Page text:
We are lucky to play a sport that is still in its relative infancy. It gives us the opportunity to play at higher levels, to influence the future of the sport and to represent our country. To do that we need to make the decision to put ourselves out there, accept the risk of failure and dedicate ourselves to achieving our goals. Selections give us the opportunities to make those decisions about whether or not we are going to push beyond our comfort zone and follow our passions.


Playing for Australia is a goal that inspires me. It’s what drove my dedication to training throughout the selection process, and it’s also what pushed me to continue training even after the teams were announced. Setting goals that truly motivate you will give you the courage to face the possibility of falling short in the process of achieving what you really want.


4. Learn to be resilient


The selection process pushes us to our limits. Selections force us to take ourselves out of the collaborative role we play in team sports and distinguish ourselves as individuals in competition with those around us. They push us to find better coping mechanisms, to perform under pressure and to develop mental strength. These things build resilience.


My experiences? 10 months was a long time to face the pressures of the selection process by anyone's standards. One of my defining moments came in sustaining an injury that took me out for 2 months and the final 2 Firetails camps. There's not much to say about knowing you won't make a team and being too injured to try and change the selectors' minds. It was stressful and it was upsetting. The reason I can look back and feel good about that now is that I used that time to commit myself to what I still had control over. I used the camps to learn the content, practice my sideline communication and to be there for my teammates. I learned how to modify my gym sets to keep up my base level fitness while I wasn't able to play. Those things not only allowed me to improve my game without playing a single point, but they gave me confidence in my ability to choose a constructive response.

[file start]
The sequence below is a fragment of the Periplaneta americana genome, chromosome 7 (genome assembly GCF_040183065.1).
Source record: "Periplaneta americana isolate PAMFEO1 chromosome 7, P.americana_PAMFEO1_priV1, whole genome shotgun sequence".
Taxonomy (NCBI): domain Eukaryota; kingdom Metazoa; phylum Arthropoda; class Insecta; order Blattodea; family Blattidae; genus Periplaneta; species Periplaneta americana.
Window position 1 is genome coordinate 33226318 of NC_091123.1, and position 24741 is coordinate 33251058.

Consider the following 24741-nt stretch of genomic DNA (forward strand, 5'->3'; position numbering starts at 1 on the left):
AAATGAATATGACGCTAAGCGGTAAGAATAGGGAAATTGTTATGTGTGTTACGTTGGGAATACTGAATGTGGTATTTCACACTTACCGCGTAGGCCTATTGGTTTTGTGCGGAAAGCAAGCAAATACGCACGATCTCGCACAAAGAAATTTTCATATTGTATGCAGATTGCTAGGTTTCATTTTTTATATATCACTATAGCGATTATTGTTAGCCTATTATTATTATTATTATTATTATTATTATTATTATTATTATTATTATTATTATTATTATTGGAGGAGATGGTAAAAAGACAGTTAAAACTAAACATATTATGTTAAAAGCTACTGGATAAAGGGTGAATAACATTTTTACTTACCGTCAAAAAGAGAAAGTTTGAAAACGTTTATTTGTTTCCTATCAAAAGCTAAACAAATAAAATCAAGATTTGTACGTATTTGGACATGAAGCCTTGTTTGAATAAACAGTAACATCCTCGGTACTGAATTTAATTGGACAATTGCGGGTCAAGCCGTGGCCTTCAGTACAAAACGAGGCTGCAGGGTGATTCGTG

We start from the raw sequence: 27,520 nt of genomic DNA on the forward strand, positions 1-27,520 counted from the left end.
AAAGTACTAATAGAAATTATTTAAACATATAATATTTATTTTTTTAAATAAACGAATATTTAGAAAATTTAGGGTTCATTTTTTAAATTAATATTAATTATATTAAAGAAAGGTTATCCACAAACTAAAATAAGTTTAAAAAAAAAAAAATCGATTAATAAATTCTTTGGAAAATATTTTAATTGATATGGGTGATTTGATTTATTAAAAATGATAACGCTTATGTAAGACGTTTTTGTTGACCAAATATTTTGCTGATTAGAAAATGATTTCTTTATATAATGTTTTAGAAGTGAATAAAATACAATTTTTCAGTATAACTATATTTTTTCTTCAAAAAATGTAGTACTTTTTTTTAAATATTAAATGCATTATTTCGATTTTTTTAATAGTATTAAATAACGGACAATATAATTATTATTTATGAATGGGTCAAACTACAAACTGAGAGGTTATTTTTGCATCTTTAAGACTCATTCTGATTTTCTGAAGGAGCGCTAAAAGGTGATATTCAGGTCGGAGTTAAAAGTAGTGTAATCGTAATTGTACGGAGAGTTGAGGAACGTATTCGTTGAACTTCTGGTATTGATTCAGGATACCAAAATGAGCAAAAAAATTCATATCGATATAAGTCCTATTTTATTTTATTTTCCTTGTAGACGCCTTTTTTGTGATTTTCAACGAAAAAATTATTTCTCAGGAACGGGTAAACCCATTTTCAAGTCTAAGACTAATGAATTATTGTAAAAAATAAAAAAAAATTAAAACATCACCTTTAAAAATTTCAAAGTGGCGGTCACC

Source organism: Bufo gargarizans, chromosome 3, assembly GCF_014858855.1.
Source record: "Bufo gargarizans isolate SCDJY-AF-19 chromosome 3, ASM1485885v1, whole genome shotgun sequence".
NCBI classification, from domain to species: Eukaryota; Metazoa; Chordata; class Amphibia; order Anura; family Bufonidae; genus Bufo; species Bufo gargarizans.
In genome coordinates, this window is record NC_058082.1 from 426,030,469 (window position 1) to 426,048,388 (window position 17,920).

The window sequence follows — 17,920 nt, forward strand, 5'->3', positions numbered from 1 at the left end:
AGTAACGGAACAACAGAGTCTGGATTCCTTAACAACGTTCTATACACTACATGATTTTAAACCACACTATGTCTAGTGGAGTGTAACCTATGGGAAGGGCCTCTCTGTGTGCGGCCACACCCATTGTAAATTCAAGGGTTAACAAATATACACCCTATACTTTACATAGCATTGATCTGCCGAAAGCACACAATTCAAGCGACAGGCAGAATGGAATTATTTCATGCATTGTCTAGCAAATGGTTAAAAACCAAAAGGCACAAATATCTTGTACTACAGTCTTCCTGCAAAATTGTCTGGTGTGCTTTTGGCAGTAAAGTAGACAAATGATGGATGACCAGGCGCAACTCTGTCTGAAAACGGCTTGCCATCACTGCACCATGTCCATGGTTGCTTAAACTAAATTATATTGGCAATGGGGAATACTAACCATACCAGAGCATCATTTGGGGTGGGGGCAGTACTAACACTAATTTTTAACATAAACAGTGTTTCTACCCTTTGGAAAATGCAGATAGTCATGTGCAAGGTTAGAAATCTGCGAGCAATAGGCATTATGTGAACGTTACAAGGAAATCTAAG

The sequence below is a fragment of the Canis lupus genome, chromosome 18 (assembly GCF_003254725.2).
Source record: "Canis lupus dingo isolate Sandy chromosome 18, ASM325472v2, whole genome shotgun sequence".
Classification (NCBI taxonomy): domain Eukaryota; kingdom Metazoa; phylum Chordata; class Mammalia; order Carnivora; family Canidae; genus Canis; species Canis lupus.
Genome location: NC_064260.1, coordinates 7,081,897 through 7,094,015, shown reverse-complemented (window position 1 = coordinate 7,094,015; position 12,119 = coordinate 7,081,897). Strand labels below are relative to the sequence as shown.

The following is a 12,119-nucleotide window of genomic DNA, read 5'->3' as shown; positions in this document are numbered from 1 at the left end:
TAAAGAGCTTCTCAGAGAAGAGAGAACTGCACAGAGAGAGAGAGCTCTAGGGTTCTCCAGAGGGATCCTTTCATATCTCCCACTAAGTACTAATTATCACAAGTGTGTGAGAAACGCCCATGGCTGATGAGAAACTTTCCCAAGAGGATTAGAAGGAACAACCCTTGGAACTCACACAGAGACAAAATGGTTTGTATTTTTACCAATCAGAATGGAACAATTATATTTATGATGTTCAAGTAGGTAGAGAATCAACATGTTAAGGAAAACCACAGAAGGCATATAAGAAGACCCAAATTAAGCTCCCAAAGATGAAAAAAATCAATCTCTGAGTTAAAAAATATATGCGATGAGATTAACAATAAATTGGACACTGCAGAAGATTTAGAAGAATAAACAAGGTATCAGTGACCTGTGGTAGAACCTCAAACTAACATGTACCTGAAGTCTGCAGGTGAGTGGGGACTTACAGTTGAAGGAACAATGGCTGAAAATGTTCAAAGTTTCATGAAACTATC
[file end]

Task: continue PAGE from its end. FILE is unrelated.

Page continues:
We are very fortunate to have Anna Rogacki leading mental strength programs across our sport and sharing her tools and content. The skills she is teaching us are the ones I drew on to find new ways of coping with the stress of the process. Resilience comes from making decisions and taking actions that will set you up to bounce back quickly in the face of adversity. The ability to do so depends on how well you have learned the tools that allow you to mentally distance yourself from your situation, and to evaluate the choices that will get you the outcome you want. These take practice, and the selection process gives us one of the best opportunities to practice and build resilience.


Parting thoughts


When I look back now, the things I took out of the selection process defined me far more than the outcome of selections did. For those of us who are fortunate enough to work with new talent and youth development, we have an opportunity to start talking about selections as something more than a polarising outcome. Giving young athletes a more constructive way to view the process will give them the chance to take the most out of the experience.